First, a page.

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Harnessing social media for social good

Dec 05, 2012

At a conference held today at New Delhi, people from various NGOs, corporates and civil society organisations came together at the Social Media for Non Profits event to discuss the importance of social media in this day and age for NGOs and their work.


Want to fund-raise? Hit Facebook.

Want better productivity from colleagues? Get them on yammer.

Want your social message to get through? Jump on to Twitter.

For NGOs, social networking is the answer to reaching out to a vast audience that can be a funder, its supporter, an advocate for its causes and the messenger for its outreach. With 125 billion friend connections on Facebook and 3.2 billion ‘likes’ and comments every day, the social media presents a vast outreach opportunity at minimal cost to Indian NGOs. Highlighting this aspect, Ritu Sharma, Co-founder of the US-based Social Media for Non Profits (SMNP), said: “You reach thousands of people at a fraction of the price, not to mention saving the costs on printing.”

The SMNP held its first-ever meet for Indian NGOs, in collaboration with Microsoft and a host of other organisations, in leveraging the social media for raising funds, highlighting issues, building profile and spreading word about their work. The one-day workshop is part of a series of 12 taking place across the globe on empowering the non-profit sector in the use of social media. The workshop highlighted the pitfalls, advantages as well as ways to use the social media tools effectively.

Darian Heyman, Co-producer of SMNP spoke about how the online media is evolving at such a fast pace for anyone to become an expert. He said: “Dive into it and learn by doing,” and emphasised upon some of the absolute do's for the practitioners of social media. Become a curator of content so half of the posts should be about issues, other organisations and events; be a thought leader so that people find your comments interesting, useful, funny and not boring; use Facebook and Twitter as live events so respond with immediacy.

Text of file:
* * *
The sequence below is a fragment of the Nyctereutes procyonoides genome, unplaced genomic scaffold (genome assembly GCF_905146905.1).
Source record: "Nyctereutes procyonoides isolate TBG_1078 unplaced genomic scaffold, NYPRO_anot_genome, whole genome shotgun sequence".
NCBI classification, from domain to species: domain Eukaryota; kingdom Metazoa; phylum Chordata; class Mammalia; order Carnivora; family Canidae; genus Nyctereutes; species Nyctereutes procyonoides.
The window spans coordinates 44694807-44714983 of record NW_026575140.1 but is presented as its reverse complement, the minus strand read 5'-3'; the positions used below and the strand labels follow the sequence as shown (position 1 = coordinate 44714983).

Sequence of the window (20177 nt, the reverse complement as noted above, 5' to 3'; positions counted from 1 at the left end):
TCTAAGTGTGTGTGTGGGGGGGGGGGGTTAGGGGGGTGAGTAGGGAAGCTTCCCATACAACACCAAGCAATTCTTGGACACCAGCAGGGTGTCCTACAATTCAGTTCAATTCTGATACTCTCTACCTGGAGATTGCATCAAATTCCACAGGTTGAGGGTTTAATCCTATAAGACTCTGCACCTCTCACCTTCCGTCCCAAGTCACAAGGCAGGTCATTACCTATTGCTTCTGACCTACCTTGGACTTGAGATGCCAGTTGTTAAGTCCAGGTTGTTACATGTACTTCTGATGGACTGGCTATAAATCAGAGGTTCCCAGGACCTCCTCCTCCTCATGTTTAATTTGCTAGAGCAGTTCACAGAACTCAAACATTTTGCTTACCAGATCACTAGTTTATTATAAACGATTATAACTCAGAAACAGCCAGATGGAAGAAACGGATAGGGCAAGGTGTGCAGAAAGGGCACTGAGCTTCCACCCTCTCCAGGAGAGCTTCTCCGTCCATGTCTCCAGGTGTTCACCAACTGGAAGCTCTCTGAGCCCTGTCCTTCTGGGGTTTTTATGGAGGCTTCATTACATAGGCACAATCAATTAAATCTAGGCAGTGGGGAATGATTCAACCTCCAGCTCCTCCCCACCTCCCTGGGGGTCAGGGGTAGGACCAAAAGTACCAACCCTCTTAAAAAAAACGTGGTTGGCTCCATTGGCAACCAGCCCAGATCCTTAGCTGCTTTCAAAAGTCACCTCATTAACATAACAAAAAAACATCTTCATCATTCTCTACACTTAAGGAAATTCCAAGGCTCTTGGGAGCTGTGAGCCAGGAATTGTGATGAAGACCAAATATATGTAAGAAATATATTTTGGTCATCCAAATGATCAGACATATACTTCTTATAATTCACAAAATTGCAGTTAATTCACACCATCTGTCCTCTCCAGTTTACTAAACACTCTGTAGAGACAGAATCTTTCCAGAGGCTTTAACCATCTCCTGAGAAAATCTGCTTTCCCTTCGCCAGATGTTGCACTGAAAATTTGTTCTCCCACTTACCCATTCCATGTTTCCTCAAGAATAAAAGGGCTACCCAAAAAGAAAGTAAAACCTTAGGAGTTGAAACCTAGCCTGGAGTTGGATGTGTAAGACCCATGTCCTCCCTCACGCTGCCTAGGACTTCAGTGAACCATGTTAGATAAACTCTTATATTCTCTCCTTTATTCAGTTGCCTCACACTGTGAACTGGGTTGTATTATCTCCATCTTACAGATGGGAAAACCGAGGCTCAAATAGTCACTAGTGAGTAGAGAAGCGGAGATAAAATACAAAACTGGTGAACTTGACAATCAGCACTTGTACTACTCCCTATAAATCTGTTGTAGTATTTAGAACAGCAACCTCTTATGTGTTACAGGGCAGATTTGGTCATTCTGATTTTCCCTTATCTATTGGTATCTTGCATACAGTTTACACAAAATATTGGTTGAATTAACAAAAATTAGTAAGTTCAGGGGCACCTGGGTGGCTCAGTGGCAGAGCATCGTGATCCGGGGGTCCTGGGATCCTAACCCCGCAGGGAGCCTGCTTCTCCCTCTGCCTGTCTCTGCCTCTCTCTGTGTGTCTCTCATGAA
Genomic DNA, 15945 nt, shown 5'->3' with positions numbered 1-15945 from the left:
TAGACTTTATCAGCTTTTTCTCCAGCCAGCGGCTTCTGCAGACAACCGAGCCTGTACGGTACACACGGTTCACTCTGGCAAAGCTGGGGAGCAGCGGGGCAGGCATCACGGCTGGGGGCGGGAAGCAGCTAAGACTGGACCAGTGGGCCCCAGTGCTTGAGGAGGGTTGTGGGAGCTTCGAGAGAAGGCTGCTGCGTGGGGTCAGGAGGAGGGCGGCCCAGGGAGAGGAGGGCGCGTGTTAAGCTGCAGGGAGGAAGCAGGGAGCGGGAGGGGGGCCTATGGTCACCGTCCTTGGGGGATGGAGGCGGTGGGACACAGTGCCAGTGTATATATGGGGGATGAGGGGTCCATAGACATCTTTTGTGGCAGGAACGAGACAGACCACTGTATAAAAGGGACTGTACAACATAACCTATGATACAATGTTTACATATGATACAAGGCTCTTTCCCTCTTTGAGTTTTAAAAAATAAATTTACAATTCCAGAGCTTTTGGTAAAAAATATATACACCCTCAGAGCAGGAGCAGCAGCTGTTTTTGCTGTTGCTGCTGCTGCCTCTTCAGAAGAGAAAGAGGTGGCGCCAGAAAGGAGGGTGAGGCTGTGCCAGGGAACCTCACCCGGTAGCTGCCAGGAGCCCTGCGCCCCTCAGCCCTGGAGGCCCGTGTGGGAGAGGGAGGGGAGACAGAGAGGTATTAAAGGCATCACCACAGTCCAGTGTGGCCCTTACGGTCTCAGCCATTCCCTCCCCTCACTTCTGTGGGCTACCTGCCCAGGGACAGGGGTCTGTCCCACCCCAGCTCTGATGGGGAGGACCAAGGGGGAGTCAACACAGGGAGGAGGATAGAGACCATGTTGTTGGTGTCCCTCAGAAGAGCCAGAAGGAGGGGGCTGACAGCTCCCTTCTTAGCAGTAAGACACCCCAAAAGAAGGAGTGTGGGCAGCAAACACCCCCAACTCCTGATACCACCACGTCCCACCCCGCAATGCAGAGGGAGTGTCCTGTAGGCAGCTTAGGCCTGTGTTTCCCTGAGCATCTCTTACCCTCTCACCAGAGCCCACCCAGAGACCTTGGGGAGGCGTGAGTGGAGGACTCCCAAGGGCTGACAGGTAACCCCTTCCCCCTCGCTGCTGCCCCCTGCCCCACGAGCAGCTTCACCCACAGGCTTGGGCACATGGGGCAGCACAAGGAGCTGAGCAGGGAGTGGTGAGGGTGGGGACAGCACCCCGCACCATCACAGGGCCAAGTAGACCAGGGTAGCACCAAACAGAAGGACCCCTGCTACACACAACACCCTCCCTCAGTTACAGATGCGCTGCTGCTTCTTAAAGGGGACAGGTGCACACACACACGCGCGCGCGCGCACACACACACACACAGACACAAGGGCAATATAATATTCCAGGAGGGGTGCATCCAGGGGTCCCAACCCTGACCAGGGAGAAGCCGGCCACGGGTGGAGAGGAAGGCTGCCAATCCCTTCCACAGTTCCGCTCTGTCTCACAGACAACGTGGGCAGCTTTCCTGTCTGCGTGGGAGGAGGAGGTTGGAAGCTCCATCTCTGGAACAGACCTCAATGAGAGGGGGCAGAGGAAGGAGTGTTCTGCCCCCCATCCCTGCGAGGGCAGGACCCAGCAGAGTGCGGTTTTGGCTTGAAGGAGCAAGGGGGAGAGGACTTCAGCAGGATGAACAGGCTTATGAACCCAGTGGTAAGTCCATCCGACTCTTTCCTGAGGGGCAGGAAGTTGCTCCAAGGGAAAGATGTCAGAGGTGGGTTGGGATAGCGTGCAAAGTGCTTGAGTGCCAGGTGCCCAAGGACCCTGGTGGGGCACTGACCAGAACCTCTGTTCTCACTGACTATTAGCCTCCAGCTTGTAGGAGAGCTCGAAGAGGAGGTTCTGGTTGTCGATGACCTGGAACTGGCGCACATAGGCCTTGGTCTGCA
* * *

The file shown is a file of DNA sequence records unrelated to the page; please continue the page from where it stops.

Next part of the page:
Some of the common mistakes that organisations make in the use of social media are to hand over this part to a volunteer; get into social media advocacy but not respond to comments; lack of persistence; and thrusting only organisational information that puts off people. The other big mistake that people make is to post the same content on Facebook, Linkedin and Twitter, even as the audience for all three varies.

Anjan Awasthi from Facebook said that the best way to use social media is to build an audience, connect with that audience, engage with it and allow that audience to repost, share and amplify your views. In terms of popularity and sharing, it is photographs, text, video and links in that order.

The CEO of GuideStar India, Pushpa Aman Singh, had a word of advice for NGOs. “Get your standard documents ready, get notifications, get a smart phone that allows you to check email, SMS, keep tabs on the social media and most importantly enable you to respond quickly.”

Highlighting the role of corporates in giving, Madhu Khatri from Microsoft said that the company is giving upto $1b in donations to non-profits and upto $4 billion as software donations. “In India alone, we are bridging the gap by providing training to NGOs.”

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